I very much appreciated the CDF’s Note that the preservation of the Anglican patrimony be balanced by the concern that the Anglican pilgrims be integrated into the Catholic Church and not merely live on as a distinct sub-culture. This is important for many reasons, but one comes especially to mind: we Anglicans have some bad habits to unlearn, for Anglican life today is manifestly disordered. The need for our formation is not to be underestimated; Rome was not built in a day, and neither can Catholic priesthood be put on like a coat. I found this to be particularly challenging, requiring an effort to reach out to wise and experienced Catholic priests. I will always be grateful for those who patiently supported, encouraged, and prayed with me, especially the wonderful men of the Irish College and Msgr Francis Kelly of the Casa Santa Maria in Rome.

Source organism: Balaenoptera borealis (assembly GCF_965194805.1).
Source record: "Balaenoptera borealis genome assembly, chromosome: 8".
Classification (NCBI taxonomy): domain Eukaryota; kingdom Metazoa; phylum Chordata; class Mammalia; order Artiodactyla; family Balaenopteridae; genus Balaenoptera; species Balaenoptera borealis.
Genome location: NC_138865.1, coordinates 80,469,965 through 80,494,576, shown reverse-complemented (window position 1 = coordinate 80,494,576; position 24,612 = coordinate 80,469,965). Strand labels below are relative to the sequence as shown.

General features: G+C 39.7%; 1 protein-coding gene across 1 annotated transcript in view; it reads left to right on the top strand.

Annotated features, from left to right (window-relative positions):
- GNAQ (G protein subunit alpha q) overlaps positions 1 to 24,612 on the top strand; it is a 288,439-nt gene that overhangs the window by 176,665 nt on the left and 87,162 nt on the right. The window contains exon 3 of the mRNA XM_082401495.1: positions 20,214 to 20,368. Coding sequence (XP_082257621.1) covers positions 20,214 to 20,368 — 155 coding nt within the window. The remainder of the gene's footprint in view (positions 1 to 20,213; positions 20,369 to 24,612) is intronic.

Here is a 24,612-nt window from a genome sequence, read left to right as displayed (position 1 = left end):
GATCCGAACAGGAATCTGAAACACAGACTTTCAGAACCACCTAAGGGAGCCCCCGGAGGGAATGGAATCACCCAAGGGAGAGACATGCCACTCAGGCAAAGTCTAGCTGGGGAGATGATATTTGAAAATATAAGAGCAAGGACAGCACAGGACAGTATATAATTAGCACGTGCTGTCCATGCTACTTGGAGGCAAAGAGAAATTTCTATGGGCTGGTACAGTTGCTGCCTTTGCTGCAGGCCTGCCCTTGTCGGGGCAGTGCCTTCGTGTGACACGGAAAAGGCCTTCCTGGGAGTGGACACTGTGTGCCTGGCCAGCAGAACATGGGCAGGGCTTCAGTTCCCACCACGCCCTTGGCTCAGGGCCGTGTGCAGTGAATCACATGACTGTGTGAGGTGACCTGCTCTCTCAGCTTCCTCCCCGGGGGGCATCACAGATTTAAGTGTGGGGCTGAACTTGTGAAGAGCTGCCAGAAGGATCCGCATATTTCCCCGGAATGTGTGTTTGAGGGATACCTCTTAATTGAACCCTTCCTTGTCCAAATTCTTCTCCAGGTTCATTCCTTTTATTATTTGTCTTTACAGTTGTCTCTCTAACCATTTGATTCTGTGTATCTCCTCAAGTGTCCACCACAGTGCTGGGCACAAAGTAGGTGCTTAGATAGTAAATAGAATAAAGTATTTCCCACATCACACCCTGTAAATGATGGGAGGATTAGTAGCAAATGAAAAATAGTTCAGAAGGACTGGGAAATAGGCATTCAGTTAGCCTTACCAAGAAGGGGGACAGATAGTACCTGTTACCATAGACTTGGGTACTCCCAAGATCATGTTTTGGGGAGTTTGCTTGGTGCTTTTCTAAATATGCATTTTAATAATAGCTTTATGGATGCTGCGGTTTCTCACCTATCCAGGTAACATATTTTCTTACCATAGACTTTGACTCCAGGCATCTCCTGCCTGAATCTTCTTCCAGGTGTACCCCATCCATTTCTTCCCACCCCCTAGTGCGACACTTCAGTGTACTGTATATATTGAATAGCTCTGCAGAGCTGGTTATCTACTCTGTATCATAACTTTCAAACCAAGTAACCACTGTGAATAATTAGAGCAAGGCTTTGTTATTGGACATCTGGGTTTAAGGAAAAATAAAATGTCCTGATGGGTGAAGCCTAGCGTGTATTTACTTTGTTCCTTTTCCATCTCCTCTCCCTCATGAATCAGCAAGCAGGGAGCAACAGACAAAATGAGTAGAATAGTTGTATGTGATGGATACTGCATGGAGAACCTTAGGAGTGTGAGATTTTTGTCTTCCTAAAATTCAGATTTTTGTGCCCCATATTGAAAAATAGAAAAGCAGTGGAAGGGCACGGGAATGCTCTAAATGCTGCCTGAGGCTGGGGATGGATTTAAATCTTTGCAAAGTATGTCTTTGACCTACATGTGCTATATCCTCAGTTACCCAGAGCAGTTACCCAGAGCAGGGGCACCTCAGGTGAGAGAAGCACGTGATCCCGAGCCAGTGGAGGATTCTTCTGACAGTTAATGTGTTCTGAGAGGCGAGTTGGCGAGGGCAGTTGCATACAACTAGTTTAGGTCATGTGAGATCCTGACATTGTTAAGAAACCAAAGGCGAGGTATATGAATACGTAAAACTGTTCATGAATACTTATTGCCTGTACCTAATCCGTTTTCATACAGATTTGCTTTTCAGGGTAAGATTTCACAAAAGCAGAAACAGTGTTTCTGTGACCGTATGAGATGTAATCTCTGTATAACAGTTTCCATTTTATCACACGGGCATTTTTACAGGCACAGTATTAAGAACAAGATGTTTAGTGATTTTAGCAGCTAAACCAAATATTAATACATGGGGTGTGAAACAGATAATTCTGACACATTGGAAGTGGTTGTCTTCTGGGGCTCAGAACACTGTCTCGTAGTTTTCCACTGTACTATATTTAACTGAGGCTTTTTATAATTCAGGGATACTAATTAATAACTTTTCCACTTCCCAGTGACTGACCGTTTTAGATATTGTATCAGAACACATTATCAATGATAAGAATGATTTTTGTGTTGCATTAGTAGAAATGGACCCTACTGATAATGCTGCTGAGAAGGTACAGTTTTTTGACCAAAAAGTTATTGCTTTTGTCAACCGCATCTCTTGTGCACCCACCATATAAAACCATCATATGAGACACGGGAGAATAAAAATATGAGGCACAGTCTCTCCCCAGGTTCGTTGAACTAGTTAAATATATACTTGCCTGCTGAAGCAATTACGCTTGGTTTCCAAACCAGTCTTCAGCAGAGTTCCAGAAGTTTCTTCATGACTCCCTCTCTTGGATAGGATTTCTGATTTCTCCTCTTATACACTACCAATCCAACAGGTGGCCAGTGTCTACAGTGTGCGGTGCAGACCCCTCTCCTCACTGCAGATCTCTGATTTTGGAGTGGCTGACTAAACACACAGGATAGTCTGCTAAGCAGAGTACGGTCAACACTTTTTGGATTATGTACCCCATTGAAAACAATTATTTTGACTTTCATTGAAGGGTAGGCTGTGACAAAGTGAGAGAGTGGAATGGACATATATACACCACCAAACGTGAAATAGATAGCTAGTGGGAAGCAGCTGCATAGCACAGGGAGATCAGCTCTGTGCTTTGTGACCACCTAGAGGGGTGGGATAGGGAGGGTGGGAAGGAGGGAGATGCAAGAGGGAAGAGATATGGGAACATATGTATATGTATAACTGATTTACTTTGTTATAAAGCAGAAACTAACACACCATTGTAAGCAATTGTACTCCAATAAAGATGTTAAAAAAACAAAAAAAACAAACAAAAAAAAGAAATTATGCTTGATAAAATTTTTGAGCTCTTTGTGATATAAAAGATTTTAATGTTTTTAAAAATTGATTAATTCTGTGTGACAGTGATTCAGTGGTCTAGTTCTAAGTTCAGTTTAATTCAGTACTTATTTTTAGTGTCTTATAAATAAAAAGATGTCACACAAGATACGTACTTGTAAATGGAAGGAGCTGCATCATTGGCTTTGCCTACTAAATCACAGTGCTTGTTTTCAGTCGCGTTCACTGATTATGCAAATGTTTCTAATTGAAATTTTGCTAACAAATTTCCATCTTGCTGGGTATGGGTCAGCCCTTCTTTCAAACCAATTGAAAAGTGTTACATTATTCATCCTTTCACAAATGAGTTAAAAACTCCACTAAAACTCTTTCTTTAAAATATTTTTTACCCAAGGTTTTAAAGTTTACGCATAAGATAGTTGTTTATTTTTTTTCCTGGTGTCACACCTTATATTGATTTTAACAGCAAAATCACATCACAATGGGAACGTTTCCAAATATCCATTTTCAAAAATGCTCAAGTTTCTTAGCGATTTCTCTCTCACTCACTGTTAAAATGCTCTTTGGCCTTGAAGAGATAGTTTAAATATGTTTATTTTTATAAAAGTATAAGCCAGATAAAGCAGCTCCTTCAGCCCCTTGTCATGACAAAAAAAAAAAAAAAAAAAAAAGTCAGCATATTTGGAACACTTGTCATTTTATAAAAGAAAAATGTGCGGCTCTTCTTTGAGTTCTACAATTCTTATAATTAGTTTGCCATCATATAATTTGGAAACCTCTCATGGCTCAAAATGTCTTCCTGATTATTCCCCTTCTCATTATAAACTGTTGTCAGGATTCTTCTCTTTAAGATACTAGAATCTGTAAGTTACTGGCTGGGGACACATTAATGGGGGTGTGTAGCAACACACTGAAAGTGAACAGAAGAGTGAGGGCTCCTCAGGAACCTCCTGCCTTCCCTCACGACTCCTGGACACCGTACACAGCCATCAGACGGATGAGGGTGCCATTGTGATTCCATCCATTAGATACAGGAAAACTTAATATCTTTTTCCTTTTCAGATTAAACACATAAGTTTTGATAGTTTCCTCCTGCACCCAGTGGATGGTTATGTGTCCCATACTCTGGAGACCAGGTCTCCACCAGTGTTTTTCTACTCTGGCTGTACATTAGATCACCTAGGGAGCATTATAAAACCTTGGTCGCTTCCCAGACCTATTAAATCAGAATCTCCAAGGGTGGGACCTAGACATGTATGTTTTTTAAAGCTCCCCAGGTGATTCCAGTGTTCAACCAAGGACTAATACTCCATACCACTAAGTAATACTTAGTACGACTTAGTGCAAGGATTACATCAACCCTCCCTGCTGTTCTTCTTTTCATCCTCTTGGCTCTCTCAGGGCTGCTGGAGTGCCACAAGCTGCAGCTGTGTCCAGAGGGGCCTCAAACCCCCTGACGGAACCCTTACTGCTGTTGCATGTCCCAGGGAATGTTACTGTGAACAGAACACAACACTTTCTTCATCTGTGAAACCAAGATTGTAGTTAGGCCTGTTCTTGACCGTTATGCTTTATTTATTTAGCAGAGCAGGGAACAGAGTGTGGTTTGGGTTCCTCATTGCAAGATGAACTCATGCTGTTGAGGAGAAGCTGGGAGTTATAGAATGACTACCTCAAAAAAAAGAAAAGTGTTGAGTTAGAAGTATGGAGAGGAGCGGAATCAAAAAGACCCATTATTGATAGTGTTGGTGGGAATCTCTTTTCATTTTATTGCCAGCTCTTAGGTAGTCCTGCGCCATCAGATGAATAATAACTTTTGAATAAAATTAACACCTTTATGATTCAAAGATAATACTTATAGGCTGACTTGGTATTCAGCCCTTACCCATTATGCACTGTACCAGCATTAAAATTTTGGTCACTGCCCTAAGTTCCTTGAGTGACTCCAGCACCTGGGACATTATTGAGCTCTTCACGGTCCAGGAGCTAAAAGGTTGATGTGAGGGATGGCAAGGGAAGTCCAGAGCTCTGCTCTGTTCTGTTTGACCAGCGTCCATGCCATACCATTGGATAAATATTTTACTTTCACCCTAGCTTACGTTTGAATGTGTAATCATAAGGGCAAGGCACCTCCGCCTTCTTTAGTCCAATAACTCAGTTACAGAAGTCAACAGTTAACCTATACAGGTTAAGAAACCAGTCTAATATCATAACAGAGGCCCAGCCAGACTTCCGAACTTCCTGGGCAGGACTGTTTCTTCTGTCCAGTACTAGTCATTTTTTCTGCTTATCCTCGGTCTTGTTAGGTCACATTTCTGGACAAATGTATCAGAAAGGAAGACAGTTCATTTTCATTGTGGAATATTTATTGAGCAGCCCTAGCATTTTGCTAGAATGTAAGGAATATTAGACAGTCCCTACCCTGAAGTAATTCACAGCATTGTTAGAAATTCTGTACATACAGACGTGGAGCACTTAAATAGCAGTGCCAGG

Those dear friends at the Irish College sometimes teased me about my “five ordinations and a wedding.” Some Anglican clergy, even as they welcome this initiative from the Holy Father, want to reopen the question of the validity of Anglican orders, because they object to the general rule of absolute ordination. I did not find this a difficulty, for I did not think of my ordination in the Catholic Church as a repudiation of the Anglican ministry. Anglican ordinations are what they are. It may be reasonable to criticize Leo XIII's 1896 encyclical on Anglican orders, Apostolicae Curae, for speaking in the harsh idiom of a different age, but it can certainly be read in a positive light. Friends do not eschew plain speaking, and it is likely that this text has been responsible for much of the ecumenical progress already realized, by provoking Anglicans to reflect more deeply on the theology of ministerial priesthood. I treasure the times I was able to pray near the tomb of Pope Leo XIII at St. John Lateran last year. Anglicanism’s chief antihero remains, ironically, a potent spiritual force for Christian unity.